Having seen Rogue One once, here's what I get:

Slightly angry, slightly post-trauma, woman who hates the Empire for what they did to her family
Rebel intelligence officer who is willing to do immoral or desperate things to help the Rebellion
Blind martial artist who is loyal to the Force
His friend who carries a big gun
Tech guy who is switching sides and is kind of nervous
Funny droid

So it feels to me roughly equal to those films. The nervous tech guy is very underdrawn and forgettable. The droid is memorable largely because he feels like he stepped out of an older Star Wars videogame; none of his quips really stick with me. The blind martial arts is memorable because he's Donnie Yen. (But look at the casting for all those other movies I mentioned and you'll see that's the principle there too.)  The intelligence officer actually felt like the most interesting character to me, but that's partly because he changes what we think of the Rebel Alliance (along with Forest Whitaker's character) in ways that offer some new story directions overall, not because he's an intrinsically interesting character.

For Star Wars made by *anyone* to have characters even more memorable or deep than its genre cousins is going to be very difficult. I'm not sure it's really built for that. Basically, I don't think you get interesting characters in action films unless the film is built around one or two characters in a very exclusive way (usually a protagonist and an antagonist), which is something no Star Wars film has done yet. It might be an interesting direction to take a future side film in, but it's also hard considering that the DNA of the franchise is the Saturday matinee, battle of good-and-evil, etc. It just might not be the platform for a story of a complicated hero versus a complicated bad guy.
« Last Edit: September 24, 2017, 01:32:50 PM by Khaldun »
Abagadro
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Reply #48 on: September 24, 2017, 11:56:10 AM

It's a pretty classic thing? It's not a problem to do it, it's only a problem to do it badly. I don't think they did it badly.


I think they did it terribly. Those kind of movies only work if you actually give a shit when the characters start dying at the climax. I didn't care about Jyn, blind force guy (aside from liking Donnie Yen), blind force guy's buddy, and... fuck I actually have to look up who the other characters were. Take out all the Star Wars stuff and just look at the plot, writing, and acting, and this thing is so unremarkable at best and outright bad at worst that it should be even less talked about than the Magnificent Seven remake. Even that last battle, while pretty, has all the emotional resonance of watching a Star Wars Battlefront stream to me.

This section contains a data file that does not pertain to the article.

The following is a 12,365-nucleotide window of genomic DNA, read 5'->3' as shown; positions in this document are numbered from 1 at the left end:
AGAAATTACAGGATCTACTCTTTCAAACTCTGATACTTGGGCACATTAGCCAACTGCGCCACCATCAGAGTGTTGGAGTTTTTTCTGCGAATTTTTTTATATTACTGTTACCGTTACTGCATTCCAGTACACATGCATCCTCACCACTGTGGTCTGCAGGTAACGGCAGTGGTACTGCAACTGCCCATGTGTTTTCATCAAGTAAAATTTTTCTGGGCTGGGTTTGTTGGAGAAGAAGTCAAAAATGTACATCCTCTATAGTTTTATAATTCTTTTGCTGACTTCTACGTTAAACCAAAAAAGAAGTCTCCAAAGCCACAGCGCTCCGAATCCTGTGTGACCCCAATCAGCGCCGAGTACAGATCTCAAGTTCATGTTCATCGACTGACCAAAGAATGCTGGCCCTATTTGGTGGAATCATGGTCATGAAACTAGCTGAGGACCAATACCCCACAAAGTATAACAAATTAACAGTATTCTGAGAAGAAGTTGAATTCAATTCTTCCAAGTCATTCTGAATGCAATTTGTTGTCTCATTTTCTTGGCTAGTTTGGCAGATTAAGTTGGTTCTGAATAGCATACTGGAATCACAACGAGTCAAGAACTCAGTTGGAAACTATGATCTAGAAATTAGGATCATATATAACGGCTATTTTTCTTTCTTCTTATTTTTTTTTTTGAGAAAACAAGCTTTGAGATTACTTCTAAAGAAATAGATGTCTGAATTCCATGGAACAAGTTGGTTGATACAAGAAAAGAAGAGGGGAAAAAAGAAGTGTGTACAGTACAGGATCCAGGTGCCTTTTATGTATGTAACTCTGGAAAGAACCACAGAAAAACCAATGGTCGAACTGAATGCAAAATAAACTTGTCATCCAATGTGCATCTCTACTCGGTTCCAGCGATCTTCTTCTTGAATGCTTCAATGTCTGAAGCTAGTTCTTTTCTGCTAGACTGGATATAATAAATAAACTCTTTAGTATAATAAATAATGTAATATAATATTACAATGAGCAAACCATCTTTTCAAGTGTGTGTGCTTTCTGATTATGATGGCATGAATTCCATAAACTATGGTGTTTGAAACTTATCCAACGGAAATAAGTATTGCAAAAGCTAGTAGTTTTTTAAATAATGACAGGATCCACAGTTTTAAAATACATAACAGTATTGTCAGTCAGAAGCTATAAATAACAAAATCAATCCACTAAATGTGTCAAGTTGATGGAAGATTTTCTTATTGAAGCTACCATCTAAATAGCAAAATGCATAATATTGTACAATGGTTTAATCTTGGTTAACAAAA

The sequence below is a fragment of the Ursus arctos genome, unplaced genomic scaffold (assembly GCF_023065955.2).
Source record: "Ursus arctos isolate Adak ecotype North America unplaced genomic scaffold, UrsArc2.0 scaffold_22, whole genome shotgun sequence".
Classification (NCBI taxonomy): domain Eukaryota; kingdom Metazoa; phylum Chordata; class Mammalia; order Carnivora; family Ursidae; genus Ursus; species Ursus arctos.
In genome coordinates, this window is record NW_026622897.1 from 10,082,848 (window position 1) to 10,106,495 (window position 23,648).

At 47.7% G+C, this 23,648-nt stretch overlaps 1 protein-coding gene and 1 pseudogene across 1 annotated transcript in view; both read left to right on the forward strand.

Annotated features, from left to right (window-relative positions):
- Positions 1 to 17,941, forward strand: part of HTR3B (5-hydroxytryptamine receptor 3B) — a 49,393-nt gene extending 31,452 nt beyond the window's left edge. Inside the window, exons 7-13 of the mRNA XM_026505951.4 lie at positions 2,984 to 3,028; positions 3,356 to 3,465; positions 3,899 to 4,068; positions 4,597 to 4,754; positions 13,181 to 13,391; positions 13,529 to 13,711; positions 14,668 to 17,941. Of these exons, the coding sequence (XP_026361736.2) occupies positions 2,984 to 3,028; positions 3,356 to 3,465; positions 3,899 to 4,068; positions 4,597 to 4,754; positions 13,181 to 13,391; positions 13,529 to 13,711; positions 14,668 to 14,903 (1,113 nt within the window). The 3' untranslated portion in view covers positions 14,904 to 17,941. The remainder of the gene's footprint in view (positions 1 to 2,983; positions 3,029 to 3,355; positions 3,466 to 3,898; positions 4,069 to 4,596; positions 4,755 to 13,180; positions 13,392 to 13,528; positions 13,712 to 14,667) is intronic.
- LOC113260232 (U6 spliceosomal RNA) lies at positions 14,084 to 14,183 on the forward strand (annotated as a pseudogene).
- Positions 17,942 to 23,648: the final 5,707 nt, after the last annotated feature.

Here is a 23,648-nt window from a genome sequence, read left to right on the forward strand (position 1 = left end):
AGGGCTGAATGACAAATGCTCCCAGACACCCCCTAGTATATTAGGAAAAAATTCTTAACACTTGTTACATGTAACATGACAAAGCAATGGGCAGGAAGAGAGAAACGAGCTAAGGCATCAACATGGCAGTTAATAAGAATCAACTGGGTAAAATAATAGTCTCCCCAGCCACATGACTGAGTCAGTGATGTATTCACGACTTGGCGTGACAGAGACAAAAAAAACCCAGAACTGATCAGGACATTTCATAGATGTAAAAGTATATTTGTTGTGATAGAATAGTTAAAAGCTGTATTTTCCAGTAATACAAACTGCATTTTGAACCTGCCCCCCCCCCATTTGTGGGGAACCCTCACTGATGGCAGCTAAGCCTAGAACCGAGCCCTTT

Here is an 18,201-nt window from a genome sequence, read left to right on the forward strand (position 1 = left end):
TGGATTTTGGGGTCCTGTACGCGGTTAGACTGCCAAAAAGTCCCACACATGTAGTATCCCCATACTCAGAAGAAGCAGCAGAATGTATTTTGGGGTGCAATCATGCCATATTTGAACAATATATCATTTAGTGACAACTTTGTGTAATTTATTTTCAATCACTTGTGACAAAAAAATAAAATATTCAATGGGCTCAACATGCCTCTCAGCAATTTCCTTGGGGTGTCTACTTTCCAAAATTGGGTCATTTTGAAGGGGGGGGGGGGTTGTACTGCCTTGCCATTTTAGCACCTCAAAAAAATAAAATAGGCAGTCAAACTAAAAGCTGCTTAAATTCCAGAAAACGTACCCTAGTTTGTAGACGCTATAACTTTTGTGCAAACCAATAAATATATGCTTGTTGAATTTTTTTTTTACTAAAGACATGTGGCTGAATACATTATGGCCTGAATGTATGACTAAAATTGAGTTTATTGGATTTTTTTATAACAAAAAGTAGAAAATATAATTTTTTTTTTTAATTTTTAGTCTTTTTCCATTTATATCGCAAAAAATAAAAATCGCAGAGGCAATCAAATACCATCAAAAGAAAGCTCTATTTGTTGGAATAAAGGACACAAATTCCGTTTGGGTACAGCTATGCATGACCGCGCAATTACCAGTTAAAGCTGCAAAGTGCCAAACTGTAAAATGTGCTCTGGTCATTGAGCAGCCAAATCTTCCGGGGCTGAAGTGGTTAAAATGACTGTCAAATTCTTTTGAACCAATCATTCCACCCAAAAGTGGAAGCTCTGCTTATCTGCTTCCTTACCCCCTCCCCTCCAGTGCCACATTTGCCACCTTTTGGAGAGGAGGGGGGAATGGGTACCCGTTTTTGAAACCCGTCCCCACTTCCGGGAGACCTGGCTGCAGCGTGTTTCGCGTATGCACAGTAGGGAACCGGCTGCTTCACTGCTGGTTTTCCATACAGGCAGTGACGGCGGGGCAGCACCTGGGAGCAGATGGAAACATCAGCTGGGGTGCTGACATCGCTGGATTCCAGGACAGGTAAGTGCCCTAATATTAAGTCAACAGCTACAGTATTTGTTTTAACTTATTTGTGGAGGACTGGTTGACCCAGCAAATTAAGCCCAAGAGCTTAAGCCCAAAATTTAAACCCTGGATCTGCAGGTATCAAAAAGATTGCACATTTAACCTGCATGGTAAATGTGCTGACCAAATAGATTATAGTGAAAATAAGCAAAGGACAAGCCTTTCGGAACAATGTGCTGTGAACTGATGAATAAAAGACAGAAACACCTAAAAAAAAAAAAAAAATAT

Ya, if it was Star Wars Dirty Dozen you needed the training camp/exercise bits from that movie where you get to know the characters and start liking them because they were misfits rebelling against the system.  If they wanted to do that (and they should have), they should have dropped the entire father/daughter nonsense that went nowhere beyond setting up the McGuffin that could have been done better in 5 minutes of dialogue.

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Khaldun
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Reply #49 on: September 24, 2017, 01:32:33 PM

Fair enough. Jyn Erso's story certainly doesn't add all that much in terms of starting it off--it might have been better for it to be added indirectly as the story went along. That's the thing about Dirty Dozen/Mag Seven stories, there usually isn't a 'main character' whose story is strongly privileged.
Soulflame
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Reply #50 on: September 24, 2017, 01:33:34 PM

Khaldun - I think you made a slight typo in your last post. Where you said "Rebel intelligence officer who is willing to do immoral or desperate things to help the Empire" I think you meant "desperate things to help the rebel cause" or possibly "hurt the Empire".